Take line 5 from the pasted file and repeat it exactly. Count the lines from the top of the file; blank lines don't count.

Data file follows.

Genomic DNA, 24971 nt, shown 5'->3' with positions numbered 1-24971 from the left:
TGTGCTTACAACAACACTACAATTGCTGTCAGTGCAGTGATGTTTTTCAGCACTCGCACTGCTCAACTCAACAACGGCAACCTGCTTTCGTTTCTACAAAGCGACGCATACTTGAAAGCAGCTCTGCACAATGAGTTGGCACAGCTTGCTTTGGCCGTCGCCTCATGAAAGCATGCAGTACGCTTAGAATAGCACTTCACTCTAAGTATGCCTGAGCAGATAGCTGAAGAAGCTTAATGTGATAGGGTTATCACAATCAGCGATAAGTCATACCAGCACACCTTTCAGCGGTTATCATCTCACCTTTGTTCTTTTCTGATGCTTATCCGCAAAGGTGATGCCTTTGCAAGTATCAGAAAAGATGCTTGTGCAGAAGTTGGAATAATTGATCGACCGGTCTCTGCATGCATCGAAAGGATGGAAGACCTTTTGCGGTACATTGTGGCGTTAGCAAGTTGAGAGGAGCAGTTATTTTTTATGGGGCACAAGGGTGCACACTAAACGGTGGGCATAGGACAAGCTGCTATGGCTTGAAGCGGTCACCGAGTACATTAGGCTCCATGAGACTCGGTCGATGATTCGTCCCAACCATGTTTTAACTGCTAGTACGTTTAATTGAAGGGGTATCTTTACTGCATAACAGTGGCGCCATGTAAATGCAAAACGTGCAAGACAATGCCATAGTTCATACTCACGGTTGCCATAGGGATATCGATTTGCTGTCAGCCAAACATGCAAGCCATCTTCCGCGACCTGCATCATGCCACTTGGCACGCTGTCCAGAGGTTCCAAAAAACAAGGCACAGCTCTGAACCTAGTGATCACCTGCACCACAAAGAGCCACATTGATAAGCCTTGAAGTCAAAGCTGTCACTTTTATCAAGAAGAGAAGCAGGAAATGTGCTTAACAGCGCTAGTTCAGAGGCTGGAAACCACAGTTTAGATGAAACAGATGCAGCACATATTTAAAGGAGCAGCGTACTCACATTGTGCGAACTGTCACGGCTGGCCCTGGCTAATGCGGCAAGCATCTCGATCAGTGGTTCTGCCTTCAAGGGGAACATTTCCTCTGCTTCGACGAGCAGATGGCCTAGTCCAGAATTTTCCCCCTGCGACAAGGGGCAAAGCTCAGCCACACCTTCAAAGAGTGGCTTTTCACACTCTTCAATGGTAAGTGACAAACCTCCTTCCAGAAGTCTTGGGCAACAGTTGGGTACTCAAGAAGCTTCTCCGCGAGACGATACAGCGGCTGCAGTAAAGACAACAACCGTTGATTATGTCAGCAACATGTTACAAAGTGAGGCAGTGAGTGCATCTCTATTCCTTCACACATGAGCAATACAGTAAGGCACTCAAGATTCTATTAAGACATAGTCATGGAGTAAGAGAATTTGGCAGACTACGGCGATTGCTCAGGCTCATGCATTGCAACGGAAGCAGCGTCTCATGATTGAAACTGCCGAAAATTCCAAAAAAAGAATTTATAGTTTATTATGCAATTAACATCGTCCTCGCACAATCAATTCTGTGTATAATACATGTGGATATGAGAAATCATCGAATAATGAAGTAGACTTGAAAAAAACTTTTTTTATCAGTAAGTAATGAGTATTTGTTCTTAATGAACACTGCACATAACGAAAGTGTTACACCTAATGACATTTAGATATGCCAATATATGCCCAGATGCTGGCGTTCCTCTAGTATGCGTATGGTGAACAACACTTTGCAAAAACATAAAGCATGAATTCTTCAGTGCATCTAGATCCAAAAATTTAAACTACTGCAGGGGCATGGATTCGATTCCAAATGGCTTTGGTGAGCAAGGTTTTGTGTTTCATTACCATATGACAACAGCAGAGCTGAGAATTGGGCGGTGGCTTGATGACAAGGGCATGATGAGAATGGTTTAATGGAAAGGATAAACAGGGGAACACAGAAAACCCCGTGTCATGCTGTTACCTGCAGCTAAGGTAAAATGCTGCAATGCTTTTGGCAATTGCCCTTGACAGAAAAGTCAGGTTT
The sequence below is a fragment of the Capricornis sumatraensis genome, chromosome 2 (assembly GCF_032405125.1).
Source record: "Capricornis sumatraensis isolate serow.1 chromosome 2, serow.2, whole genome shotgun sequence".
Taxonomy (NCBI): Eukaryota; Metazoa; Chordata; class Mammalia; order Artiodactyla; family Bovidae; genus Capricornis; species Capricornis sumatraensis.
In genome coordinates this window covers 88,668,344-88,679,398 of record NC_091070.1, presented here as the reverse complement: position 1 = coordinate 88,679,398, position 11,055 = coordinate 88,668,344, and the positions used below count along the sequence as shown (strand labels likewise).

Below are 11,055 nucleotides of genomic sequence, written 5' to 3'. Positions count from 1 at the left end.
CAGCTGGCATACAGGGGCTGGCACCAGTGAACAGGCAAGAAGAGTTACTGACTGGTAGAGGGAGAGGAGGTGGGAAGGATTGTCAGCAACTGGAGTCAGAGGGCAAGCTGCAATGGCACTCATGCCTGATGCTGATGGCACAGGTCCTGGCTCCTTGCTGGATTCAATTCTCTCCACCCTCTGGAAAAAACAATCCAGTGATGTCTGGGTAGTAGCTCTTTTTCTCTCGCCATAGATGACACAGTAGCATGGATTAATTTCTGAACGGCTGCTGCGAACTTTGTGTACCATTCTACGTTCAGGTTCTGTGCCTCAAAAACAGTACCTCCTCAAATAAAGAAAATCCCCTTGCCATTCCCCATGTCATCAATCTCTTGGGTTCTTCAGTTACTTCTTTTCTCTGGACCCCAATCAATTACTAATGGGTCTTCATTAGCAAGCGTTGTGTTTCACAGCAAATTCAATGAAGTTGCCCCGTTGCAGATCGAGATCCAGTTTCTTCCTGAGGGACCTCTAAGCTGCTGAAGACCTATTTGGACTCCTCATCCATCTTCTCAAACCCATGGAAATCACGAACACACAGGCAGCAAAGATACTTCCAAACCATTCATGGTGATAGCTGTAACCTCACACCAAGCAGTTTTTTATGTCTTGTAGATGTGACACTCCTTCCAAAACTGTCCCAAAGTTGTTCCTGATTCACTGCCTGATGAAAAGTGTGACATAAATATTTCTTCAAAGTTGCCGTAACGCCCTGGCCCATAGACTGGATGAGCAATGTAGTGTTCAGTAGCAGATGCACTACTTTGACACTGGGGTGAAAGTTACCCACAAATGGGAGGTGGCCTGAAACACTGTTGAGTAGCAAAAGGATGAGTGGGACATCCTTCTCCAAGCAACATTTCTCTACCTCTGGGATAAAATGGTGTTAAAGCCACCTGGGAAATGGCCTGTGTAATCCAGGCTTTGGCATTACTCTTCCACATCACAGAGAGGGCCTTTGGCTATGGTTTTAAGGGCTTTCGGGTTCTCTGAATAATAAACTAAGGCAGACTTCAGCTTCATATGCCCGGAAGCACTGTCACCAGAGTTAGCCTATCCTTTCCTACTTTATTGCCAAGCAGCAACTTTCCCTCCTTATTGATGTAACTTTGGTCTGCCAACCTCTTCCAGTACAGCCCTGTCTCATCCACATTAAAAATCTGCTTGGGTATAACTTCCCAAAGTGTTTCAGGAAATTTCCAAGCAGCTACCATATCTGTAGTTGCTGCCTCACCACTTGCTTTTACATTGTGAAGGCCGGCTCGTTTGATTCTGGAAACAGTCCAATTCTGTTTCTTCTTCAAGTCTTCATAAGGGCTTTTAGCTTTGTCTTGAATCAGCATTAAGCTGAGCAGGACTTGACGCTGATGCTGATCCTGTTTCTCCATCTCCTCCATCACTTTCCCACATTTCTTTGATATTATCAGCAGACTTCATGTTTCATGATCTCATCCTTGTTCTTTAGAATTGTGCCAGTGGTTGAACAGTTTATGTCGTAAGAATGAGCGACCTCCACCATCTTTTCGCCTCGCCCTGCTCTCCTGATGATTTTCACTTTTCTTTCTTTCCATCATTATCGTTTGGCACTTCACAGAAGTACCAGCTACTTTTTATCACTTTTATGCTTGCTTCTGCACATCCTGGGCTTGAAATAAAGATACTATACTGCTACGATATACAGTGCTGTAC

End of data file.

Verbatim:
Taxonomy (NCBI): Eukaryota; Metazoa; Chordata; class Mammalia; order Artiodactyla; family Bovidae; genus Capricornis; species Capricornis sumatraensis.